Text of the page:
Curious Capitalist

Money Talking: What the Washington Post Sale Has to Do With the Future of Television

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What do the $250 million purchase of the Washington Post by Jeff Bezos and the continuing contract battle between CBS and Time Warner Cable have in common? This is a question I have been thinking about over the last week, as both events brought to the fore shifts in patterns of media consumption that have been underway for some time. The common thread is that what people once paid for in print – as well as in television – they can now get for free, or at least for a lot less, online. As broadcasters and pipe owners duke it out over who gets the largest share of an antiquated business model that involves charging people a lot of money to watch content via cable or satellite, consumers are slowly but surely switching to an entirely new model of consumption – they are watching streaming video over the internet.

The CBS/TWC battle is really just the next iteration of the disintermediation of old media by new media. That’s been happening for over a decade now in print – that’s why a storied news organization like the Post can be sold for a song. But what’s interesting is that it’s now really happening in television, too. Several years ago, I wrote (along with every other business reporter) stories about how the internet would do to TV what it was doing to print.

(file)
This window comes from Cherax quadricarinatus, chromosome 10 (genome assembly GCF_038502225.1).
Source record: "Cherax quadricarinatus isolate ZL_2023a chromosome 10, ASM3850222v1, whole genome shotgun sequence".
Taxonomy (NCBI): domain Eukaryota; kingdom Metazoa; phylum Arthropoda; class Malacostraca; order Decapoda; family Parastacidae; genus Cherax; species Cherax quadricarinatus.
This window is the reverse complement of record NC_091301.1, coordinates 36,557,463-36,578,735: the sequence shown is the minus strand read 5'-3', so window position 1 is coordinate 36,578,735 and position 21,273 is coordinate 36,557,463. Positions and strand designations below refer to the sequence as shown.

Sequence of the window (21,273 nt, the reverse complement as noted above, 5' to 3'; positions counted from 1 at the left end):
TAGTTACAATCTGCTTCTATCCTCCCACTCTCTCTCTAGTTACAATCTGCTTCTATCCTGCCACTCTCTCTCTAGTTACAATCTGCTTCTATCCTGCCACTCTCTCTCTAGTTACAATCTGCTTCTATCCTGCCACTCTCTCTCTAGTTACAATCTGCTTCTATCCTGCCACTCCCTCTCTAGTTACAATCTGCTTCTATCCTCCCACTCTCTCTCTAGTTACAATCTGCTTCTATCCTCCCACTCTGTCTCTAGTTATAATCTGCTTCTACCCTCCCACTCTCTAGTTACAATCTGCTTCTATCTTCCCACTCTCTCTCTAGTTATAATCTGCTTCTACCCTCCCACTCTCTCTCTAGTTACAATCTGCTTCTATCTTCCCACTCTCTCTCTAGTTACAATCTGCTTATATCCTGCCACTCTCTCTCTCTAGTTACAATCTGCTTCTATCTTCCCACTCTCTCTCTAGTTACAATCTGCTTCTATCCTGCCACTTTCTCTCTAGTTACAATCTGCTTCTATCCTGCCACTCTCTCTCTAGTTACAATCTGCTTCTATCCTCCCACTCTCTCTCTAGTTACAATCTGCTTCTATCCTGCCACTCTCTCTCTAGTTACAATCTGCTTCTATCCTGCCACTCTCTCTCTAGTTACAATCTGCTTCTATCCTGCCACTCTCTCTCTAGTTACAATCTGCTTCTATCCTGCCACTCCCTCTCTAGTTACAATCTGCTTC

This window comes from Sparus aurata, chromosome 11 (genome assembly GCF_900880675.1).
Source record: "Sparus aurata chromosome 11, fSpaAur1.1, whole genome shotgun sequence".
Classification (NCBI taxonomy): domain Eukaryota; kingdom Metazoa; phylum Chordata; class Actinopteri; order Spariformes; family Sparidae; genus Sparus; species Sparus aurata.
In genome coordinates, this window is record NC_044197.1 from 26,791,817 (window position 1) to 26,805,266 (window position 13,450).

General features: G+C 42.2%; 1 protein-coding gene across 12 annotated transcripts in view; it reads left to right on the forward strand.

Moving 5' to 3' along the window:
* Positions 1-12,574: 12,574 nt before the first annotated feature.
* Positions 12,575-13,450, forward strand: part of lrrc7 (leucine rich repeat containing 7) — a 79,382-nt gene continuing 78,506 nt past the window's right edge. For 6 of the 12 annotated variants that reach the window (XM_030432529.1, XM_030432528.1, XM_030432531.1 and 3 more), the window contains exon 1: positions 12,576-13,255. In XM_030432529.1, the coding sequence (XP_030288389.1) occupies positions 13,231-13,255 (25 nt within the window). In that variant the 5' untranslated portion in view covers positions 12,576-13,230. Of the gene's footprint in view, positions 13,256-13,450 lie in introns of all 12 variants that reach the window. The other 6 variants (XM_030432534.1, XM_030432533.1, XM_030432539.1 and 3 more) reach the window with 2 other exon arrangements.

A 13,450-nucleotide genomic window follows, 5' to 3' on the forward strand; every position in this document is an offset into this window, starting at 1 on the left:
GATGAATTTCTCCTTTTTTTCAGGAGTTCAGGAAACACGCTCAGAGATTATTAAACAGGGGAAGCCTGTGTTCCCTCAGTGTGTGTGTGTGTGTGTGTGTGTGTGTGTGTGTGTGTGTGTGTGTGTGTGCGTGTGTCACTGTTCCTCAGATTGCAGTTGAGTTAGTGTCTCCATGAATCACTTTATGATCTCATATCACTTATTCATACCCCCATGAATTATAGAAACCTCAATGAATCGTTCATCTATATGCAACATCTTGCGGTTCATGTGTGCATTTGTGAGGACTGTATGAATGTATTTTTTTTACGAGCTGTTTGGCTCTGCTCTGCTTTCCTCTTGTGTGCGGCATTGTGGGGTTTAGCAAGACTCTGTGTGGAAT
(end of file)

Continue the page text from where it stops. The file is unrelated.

The thing was, it didn’t happen quite as fast as everyone thought it would. Television was starting from a richer base, and it still has much further to go before advertisers start moving elsewhere. But eventually, they will – because the consumers are. Craig Moffett, a leading telecoms analyst, recently put out research showing that even as the economy picks up, pay TV isn’t. Instead, over 1 million consumers have “cut the cord,” as they say in the business, moving from paid services to streaming the programs they like over the internet. That’s a very small amount of the market, of course, but it’s double the number that cut cord the year before. You can sense that shift building, as people’s consumption patterns shift, and watching multi-episodes of Orange Is The New Black back to back replaces flicking through 500 channels to find nothing on. Feels like that moment when everyone starting dropping their fixed line phone service because they realized they only really needed a cell. To hear more about all this, tune into the latest episode of my WNYC radio show with Joe Nocera and Charlie Herman, here: